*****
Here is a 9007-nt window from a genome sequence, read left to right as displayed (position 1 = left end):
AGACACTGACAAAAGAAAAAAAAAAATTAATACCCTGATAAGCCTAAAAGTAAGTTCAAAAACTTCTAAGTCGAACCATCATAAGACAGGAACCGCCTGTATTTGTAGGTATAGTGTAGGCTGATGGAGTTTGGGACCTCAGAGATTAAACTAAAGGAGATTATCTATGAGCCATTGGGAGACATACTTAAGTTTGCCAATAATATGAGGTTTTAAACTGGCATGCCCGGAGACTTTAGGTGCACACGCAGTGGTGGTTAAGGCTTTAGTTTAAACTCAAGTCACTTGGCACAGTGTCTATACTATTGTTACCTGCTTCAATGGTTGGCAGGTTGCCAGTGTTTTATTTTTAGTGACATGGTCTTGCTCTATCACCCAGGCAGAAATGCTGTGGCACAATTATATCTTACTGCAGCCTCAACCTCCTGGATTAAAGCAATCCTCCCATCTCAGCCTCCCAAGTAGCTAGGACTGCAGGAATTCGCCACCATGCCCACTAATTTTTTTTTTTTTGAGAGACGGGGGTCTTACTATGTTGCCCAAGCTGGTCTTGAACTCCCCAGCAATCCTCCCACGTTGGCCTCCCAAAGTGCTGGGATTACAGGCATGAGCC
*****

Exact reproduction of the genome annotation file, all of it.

Here is a 9007-nt window from a genome sequence, read left to right as displayed (position 1 = left end):
AGACACTGACAAAAGAAAAAAAAAAATTAATACCCTGATAAGCCTAAAAGTAAGTTCAAAAACTTCTAAGTCGAACCATCATAAGACAGGAACCGCCTGTATTTGTAGGTATAGTGTAGGCTGATGGAGTTTGGGACCTCAGAGATTAAACTAAAGGAGATTATCTATGAGCCATTGGGAGACATACTTAAGTTTGCCAATAATATGAGGTTTTAAACTGGCATGCCCGGAGACTTTAGGTGCACACGCAGTGGTGGTTAAGGCTTTAGTTTAAACTCAAGTCACTTGGCACAGTGTCTATACTATTGTTACCTGCTTCAATGGTTGGCAGGTTGCCAGTGTTTTATTTTTAGTGACATGGTCTTGCTCTATCACCCAGGCAGAAATGCTGTGGCACAATTATATCTTACTGCAGCCTCAACCTCCTGGATTAAAGCAATCCTCCCATCTCAGCCTCCCAAGTAGCTAGGACTGCAGGAATTCGCCACCATGCCCACTAATTTTTTTTTTTTTGAGAGACGGGGGTCTTACTATGTTGCCCAAGCTGGTCTTGAACTCCCCAGCAATCCTCCCACGTTGGCCTCCCAAAGTGCTGGGATTACAGGCATGAGCC